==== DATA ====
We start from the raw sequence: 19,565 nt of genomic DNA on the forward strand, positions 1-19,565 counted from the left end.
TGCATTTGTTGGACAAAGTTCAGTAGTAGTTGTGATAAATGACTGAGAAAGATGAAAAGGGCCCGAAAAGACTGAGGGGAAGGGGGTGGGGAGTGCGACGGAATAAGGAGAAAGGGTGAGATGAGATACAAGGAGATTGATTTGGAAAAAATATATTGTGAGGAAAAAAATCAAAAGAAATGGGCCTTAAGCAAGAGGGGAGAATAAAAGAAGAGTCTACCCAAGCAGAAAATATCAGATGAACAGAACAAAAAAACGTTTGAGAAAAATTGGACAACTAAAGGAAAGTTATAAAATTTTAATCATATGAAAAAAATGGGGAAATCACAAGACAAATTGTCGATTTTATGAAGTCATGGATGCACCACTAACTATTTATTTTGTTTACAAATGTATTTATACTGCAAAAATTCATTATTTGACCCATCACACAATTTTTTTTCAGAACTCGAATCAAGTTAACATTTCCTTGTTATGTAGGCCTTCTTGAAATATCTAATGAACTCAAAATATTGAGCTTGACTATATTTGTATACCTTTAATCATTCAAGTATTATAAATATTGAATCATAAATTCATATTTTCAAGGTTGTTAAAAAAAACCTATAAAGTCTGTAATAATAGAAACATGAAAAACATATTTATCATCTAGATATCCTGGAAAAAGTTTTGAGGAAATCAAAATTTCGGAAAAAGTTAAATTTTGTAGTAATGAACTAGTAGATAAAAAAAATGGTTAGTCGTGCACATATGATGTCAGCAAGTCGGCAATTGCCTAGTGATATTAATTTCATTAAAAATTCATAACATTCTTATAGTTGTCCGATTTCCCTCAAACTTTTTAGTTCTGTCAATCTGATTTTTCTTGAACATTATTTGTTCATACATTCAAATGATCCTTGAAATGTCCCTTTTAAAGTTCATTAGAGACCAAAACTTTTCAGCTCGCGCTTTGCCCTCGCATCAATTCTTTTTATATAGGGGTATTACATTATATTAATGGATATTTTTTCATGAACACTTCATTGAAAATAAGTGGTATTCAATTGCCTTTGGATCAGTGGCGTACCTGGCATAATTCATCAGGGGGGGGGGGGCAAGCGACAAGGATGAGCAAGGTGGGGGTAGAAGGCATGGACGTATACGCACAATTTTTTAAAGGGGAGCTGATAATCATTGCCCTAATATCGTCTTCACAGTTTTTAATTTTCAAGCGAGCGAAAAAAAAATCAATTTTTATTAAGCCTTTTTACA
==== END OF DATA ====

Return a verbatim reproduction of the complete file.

We start from the raw sequence: 19,565 nt of genomic DNA on the forward strand, positions 1-19,565 counted from the left end.
TGCATTTGTTGGACAAAGTTCAGTAGTAGTTGTGATAAATGACTGAGAAAGATGAAAAGGGCCCGAAAAGACTGAGGGGAAGGGGGTGGGGAGTGCGACGGAATAAGGAGAAAGGGTGAGATGAGATACAAGGAGATTGATTTGGAAAAAATATATTGTGAGGAAAAAAATCAAAAGAAATGGGCCTTAAGCAAGAGGGGAGAATAAAAGAAGAGTCTACCCAAGCAGAAAATATCAGATGAACAGAACAAAAAAACGTTTGAGAAAAATTGGACAACTAAAGGAAAGTTATAAAATTTTAATCATATGAAAAAAATGGGGAAATCACAAGACAAATTGTCGATTTTATGAAGTCATGGATGCACCACTAACTATTTATTTTGTTTACAAATGTATTTATACTGCAAAAATTCATTATTTGACCCATCACACAATTTTTTTTCAGAACTCGAATCAAGTTAACATTTCCTTGTTATGTAGGCCTTCTTGAAATATCTAATGAACTCAAAATATTGAGCTTGACTATATTTGTATACCTTTAATCATTCAAGTATTATAAATATTGAATCATAAATTCATATTTTCAAGGTTGTTAAAAAAAACCTATAAAGTCTGTAATAATAGAAACATGAAAAACATATTTATCATCTAGATATCCTGGAAAAAGTTTTGAGGAAATCAAAATTTCGGAAAAAGTTAAATTTTGTAGTAATGAACTAGTAGATAAAAAAAATGGTTAGTCGTGCACATATGATGTCAGCAAGTCGGCAATTGCCTAGTGATATTAATTTCATTAAAAATTCATAACATTCTTATAGTTGTCCGATTTCCCTCAAACTTTTTAGTTCTGTCAATCTGATTTTTCTTGAACATTATTTGTTCATACATTCAAATGATCCTTGAAATGTCCCTTTTAAAGTTCATTAGAGACCAAAACTTTTCAGCTCGCGCTTTGCCCTCGCATCAATTCTTTTTATATAGGGGTATTACATTATATTAATGGATATTTTTTCATGAACACTTCATTGAAAATAAGTGGTATTCAATTGCCTTTGGATCAGTGGCGTACCTGGCATAATTCATCAGGGGGGGGGGGGCAAGCGACAAGGATGAGCAAGGTGGGGGTAGAAGGCATGGACGTATACGCACAATTTTTTAAAGGGGAGCTGATAATCATTGCCCTAATATCGTCTTCACAGTTTTTAATTTTCAAGCGAGCGAAAAAAAAATCAATTTTTATTAAGCCTTTTTACA